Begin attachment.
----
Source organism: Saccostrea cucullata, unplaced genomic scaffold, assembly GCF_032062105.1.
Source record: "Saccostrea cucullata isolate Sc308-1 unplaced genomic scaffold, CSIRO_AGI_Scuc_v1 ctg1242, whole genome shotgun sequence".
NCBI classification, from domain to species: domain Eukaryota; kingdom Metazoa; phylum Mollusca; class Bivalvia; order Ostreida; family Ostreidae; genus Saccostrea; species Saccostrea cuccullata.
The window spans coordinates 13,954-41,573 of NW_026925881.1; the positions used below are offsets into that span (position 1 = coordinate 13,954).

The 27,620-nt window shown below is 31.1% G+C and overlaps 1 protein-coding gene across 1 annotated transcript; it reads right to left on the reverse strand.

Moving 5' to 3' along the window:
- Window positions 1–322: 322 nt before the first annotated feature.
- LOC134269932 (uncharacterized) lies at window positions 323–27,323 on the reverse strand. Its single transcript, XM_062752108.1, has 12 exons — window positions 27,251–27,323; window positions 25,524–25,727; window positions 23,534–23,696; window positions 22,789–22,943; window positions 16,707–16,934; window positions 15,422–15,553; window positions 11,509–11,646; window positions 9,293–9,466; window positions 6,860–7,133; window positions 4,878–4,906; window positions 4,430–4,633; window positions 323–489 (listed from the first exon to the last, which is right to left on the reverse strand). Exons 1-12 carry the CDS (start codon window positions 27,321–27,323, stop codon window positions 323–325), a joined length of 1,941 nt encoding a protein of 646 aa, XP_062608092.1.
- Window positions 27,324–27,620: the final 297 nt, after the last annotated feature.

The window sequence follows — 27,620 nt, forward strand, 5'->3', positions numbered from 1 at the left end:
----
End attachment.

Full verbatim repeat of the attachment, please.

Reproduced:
Source organism: Saccostrea cucullata, unplaced genomic scaffold, assembly GCF_032062105.1.
Source record: "Saccostrea cucullata isolate Sc308-1 unplaced genomic scaffold, CSIRO_AGI_Scuc_v1 ctg1242, whole genome shotgun sequence".
NCBI classification, from domain to species: domain Eukaryota; kingdom Metazoa; phylum Mollusca; class Bivalvia; order Ostreida; family Ostreidae; genus Saccostrea; species Saccostrea cuccullata.
The window spans coordinates 13,954-41,573 of NW_026925881.1; the positions used below are offsets into that span (position 1 = coordinate 13,954).

The 27,620-nt window shown below is 31.1% G+C and overlaps 1 protein-coding gene across 1 annotated transcript; it reads right to left on the reverse strand.

Moving 5' to 3' along the window:
- Window positions 1–322: 322 nt before the first annotated feature.
- LOC134269932 (uncharacterized) lies at window positions 323–27,323 on the reverse strand. Its single transcript, XM_062752108.1, has 12 exons — window positions 27,251–27,323; window positions 25,524–25,727; window positions 23,534–23,696; window positions 22,789–22,943; window positions 16,707–16,934; window positions 15,422–15,553; window positions 11,509–11,646; window positions 9,293–9,466; window positions 6,860–7,133; window positions 4,878–4,906; window positions 4,430–4,633; window positions 323–489 (listed from the first exon to the last, which is right to left on the reverse strand). Exons 1-12 carry the CDS (start codon window positions 27,321–27,323, stop codon window positions 323–325), a joined length of 1,941 nt encoding a protein of 646 aa, XP_062608092.1.
- Window positions 27,324–27,620: the final 297 nt, after the last annotated feature.

The window sequence follows — 27,620 nt, forward strand, 5'->3', positions numbered from 1 at the left end: